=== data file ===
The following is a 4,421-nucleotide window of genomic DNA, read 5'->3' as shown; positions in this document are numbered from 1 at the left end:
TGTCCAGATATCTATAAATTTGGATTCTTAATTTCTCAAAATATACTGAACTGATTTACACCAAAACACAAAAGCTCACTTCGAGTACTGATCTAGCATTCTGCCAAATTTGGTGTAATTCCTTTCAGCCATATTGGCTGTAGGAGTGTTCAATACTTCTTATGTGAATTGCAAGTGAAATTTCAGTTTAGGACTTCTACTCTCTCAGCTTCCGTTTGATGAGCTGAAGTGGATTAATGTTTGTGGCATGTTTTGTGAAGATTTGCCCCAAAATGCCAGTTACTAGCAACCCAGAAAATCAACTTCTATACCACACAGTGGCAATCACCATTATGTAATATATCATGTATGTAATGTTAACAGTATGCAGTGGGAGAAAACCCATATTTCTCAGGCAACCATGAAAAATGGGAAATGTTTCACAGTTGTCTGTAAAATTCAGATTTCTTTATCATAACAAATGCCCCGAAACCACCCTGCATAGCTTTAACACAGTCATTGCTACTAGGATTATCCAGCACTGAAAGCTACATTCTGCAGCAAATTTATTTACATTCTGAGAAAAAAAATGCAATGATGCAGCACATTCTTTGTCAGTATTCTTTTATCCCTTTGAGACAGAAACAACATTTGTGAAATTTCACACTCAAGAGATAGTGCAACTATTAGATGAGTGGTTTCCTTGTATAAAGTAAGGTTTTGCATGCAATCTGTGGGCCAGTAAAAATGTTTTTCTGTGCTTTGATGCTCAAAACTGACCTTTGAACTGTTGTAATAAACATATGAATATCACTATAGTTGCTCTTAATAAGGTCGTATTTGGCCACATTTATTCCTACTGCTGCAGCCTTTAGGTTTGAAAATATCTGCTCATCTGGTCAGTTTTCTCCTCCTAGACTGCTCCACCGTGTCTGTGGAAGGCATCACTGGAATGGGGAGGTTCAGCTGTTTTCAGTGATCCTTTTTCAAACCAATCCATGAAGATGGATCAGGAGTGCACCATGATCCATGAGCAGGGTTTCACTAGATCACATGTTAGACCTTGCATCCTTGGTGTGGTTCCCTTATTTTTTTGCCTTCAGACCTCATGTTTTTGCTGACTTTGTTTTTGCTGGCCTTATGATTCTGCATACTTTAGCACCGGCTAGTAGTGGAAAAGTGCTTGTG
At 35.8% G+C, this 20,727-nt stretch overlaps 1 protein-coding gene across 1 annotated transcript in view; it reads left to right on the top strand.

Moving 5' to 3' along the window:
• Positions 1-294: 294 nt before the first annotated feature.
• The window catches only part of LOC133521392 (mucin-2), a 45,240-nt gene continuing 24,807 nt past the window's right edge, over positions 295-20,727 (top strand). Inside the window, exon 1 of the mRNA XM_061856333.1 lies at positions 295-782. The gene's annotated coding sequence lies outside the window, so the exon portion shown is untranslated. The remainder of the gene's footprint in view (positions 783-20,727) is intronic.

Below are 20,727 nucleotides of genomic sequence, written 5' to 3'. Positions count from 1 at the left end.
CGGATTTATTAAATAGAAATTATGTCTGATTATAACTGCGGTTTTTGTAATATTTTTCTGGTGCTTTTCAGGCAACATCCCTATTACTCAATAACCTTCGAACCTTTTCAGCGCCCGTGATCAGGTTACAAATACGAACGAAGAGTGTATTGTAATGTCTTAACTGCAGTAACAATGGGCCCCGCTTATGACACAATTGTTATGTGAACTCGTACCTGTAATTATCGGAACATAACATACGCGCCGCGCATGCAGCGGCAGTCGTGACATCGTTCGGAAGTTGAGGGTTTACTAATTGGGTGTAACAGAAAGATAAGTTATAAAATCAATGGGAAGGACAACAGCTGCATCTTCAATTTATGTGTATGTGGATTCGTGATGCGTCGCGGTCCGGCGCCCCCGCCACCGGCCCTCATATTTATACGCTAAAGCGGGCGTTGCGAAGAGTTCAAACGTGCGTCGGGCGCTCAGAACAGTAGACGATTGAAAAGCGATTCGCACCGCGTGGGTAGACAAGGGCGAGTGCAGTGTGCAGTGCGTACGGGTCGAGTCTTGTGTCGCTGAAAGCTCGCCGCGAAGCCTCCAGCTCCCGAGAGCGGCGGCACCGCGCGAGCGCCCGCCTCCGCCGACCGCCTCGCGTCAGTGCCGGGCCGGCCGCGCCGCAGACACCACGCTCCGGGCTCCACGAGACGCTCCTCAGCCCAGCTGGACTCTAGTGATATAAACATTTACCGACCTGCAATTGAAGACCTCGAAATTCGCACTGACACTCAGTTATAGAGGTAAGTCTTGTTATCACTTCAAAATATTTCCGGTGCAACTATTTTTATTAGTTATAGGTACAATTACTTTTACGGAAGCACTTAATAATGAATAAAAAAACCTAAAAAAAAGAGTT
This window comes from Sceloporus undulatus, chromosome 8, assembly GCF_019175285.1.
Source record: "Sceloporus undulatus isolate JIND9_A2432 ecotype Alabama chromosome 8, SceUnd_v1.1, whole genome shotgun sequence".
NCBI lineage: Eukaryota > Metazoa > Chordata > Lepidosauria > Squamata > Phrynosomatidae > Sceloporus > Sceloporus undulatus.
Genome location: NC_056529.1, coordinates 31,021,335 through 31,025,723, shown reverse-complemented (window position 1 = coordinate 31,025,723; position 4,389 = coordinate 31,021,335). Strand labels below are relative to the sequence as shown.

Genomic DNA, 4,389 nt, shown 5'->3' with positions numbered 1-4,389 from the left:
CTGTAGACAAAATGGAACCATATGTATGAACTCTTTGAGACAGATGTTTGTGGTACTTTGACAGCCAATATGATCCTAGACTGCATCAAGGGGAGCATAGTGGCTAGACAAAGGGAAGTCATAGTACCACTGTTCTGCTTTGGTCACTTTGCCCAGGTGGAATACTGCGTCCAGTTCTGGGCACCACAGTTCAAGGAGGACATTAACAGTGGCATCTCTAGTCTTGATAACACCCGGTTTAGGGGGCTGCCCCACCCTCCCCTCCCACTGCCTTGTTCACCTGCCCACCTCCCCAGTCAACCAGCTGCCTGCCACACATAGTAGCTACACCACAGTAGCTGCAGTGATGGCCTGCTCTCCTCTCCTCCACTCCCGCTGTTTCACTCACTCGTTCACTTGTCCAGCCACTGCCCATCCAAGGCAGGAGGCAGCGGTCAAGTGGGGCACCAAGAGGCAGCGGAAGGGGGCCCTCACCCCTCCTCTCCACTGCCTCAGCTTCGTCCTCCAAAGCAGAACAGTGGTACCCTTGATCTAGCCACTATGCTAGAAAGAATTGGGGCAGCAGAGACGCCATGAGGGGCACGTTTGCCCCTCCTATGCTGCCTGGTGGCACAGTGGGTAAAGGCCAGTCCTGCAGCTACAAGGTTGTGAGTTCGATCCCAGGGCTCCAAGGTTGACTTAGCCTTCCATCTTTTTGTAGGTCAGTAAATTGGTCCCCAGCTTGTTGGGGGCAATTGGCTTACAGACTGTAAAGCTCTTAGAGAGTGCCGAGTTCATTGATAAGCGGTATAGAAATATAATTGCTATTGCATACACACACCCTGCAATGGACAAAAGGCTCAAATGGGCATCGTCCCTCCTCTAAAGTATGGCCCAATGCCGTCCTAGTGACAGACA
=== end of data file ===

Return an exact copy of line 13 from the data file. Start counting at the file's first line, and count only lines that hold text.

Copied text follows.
Genomic DNA, 4,389 nt, shown 5'->3' with positions numbered 1-4,389 from the left: